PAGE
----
Accounting and Journal Entry for Rent Paid

Paid Rent Journal Entry

If a business does not own an office premise it may decide to hire a property and make periodical payments as rent. Such a cost is treated as an indirect expense and recorded in the books with a journal entry for rent paid. The party receiving the rent may book a journal entry for the rent received.

Payment for rent to the landlord is often;

    • Recurring in nature
    • Pre-decided amount
    • Paid every month
    • Likely shown as “office rent” in the financial statements.

The landlord may be an individual or another business providing their services. A rent agreement is prepared and agreed upon between the landlord and the tenant.


Journal entry for rent paid (in cash)

Journal Entry for Rent Paid

Accounting rules applied – Modern Rules

Rent Account Debit Debit the increase in expense
Cash Account Credit  Credit the decrease in asset

Accounting rules applied – Three Golden Rules

Rent Account Debit Dr. all expenses – Nominal A/C
Cash Account Credit  Credit what goes out – Real A/C


Accounting Treatment for Rent Payment

The life cycle to account for payment of rent expenses (in cash) goes through a couple of steps as shown below;

Step 1 – Journal entry for rent paid (in cash)

Rent A/C Debit
 To Cash A/C Credit


Step 2 – Transferring office rent expense into income statement (profit and loss account).

Income and Expense A/C Debit
 To Rent A/C Credit


Presentation in the Financial Statements

It is shown on the debit side of an income statement (profit and loss account)

office rent paid shown in income statement (profit and loss account)



On the 15th of March, Unreal Corporation paid a rent of 10,000 (in cash). The payment belongs to rent due for the same month. Show related journal entries for office rent paid in the books of Unreal Corporation.

March 15 – Journal entry at the time of payment

Rent A/C 10,000
 To Cash A/C  10,000


March 31 – When the business books Closing entries

Income Statement 10,000
 To Rent A/C 10,000

Related Topic – Accounting and Journal Entry for Outstanding Expenses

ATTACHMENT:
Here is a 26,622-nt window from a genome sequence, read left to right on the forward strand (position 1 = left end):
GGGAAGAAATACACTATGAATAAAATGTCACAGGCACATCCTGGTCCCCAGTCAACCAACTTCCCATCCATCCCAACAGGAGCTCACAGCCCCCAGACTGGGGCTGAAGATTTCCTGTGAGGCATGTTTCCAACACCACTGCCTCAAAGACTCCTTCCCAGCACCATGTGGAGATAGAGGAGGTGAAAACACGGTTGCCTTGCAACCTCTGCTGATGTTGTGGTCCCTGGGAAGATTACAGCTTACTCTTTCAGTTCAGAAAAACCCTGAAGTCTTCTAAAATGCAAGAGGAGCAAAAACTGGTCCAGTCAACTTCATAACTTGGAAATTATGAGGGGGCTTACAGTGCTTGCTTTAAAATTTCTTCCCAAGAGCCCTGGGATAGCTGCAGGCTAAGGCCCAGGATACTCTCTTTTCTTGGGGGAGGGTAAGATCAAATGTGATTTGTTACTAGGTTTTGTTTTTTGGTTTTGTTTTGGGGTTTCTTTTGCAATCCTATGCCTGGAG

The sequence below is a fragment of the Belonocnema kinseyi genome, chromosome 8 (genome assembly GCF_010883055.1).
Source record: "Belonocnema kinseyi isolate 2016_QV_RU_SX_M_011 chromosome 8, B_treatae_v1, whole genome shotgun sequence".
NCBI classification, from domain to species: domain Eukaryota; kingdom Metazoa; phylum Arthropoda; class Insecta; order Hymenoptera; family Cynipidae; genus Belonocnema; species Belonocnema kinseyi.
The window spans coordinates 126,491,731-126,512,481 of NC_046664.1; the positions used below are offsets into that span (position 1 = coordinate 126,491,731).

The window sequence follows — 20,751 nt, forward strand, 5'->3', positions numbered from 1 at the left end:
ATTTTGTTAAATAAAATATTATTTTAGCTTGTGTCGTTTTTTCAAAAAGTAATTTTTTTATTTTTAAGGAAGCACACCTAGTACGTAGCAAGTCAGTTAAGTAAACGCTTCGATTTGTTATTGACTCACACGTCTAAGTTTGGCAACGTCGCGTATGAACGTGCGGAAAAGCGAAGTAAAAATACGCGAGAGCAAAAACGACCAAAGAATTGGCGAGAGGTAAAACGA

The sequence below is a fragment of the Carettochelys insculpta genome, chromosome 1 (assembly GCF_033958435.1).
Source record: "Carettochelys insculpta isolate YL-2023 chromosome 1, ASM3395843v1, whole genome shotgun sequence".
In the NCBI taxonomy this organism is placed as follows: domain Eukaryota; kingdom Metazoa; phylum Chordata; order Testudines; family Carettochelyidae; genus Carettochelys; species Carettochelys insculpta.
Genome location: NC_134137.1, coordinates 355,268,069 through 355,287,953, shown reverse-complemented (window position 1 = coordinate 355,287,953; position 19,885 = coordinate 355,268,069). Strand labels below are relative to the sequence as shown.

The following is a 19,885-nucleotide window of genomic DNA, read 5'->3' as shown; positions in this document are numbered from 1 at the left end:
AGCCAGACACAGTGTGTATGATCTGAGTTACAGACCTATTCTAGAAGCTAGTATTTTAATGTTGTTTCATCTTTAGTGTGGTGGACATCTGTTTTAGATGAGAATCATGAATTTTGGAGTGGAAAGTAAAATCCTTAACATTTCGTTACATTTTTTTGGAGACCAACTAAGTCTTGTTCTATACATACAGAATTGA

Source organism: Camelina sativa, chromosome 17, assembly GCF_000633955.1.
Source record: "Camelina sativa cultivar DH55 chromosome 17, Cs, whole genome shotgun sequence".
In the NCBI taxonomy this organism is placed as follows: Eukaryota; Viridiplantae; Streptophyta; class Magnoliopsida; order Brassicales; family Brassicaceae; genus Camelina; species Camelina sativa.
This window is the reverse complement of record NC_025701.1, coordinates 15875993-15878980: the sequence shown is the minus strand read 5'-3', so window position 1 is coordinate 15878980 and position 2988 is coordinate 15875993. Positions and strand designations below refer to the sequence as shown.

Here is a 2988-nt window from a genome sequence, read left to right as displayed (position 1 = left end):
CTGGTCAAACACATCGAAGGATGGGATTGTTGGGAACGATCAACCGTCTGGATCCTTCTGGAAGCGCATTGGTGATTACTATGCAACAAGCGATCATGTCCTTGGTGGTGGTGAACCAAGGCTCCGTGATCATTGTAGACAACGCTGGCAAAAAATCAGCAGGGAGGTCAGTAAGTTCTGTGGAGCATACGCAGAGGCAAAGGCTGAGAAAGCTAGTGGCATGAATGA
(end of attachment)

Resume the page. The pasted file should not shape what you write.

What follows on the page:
Journal Entry for Rent paid by Cheque

Small businesses pay office rent either in cash or by cheque. But larger organizations usually prefer paying it only by cheque. This is done to keep legal evidence of the accounting transaction and maintain an audit trail.

Following are the steps for recording the journal entry for rent paid by cheque. In this case, the cash account is replaced with a bank account.

Step 1 – At the time of the cheque issue,

Rent A/C Debit
 To Bank A/C Credit


Step 2 – When rent expense is transferred to the income statement (profit and loss account)

Income and Expense A/C Debit
 To Rent A/C Credit


ExampleOn 10th March, XYZ Ltd paid office rent to its landlord by cheque for the same month amounting to 20,000. Show journal entries for office rent paid by cheque in the books of XYZ Ltd.

March 10 – Journal entry for office rent paid by cheque

Rent A/C 20,000
 To Bank A/C 20,000


March 31 – Journal entry for transfer of rent expense to the income statement (profit and loss account)

Income Statement 20,000
 To Rent A/C 20,000

Related Topic – Journal Entry for Advance Received from Customer


Journal Entry for Rent Paid in Advance

Rent paid in advance i.e. Prepaid Rent is the amount of rent paid by a firm in advance but the related benefits equivalent to the amount of advance payment are yet to be received. The benefits are due to be received in the future accounting period.

It is displayed as a current asset in the balance sheet as it is an advance payment.


Journal Entry

Prepaid Rent A/C Debit Debit the increase in asset
 To Rent A/C Credit Credit the decrease in expense

(Recording rent paid in advance)


Example On 1st January ABC Co. paid office rent amounting to 10,000 (5,000 x 2) for the month of January & February. Payment is made in cash. Show journal entries to be posted in the books of ABC Ltd.


Accounting on January 1

Prepaid Rent A/C 5,000
Rent A/C 5,000
 To Cash A/C 10,000

(5000 rent paid for January, 5000 rent paid in advance for February, all by cash)


Accounting on February 1

Rent Account 5,000
To Prepaid Rent Account 5,000

(5000 rent obligation for February charged against the rent paid in advance last month)


Short Quiz for Self-Evaluation



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